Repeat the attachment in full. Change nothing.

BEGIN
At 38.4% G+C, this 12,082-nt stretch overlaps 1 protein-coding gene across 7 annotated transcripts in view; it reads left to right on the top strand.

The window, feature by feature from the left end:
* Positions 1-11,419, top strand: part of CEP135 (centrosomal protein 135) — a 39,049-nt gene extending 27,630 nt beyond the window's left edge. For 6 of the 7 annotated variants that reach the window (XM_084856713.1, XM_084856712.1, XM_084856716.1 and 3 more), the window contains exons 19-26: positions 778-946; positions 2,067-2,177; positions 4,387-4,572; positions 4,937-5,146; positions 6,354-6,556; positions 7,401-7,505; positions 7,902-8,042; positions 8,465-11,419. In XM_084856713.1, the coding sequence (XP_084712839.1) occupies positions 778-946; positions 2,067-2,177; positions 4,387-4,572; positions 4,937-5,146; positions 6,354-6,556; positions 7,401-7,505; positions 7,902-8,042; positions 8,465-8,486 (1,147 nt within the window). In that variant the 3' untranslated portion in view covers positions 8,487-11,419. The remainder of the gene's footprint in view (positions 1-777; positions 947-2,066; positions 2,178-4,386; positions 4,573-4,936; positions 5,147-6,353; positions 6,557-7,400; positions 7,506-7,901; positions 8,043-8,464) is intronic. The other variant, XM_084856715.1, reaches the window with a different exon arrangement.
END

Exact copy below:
At 38.4% G+C, this 12,082-nt stretch overlaps 1 protein-coding gene across 7 annotated transcripts in view; it reads left to right on the top strand.

The window, feature by feature from the left end:
* Positions 1-11,419, top strand: part of CEP135 (centrosomal protein 135) — a 39,049-nt gene extending 27,630 nt beyond the window's left edge. For 6 of the 7 annotated variants that reach the window (XM_084856713.1, XM_084856712.1, XM_084856716.1 and 3 more), the window contains exons 19-26: positions 778-946; positions 2,067-2,177; positions 4,387-4,572; positions 4,937-5,146; positions 6,354-6,556; positions 7,401-7,505; positions 7,902-8,042; positions 8,465-11,419. In XM_084856713.1, the coding sequence (XP_084712839.1) occupies positions 778-946; positions 2,067-2,177; positions 4,387-4,572; positions 4,937-5,146; positions 6,354-6,556; positions 7,401-7,505; positions 7,902-8,042; positions 8,465-8,486 (1,147 nt within the window). In that variant the 3' untranslated portion in view covers positions 8,487-11,419. The remainder of the gene's footprint in view (positions 1-777; positions 947-2,066; positions 2,178-4,386; positions 4,573-4,936; positions 5,147-6,353; positions 6,557-7,400; positions 7,506-7,901; positions 8,043-8,464) is intronic. The other variant, XM_084856715.1, reaches the window with a different exon arrangement.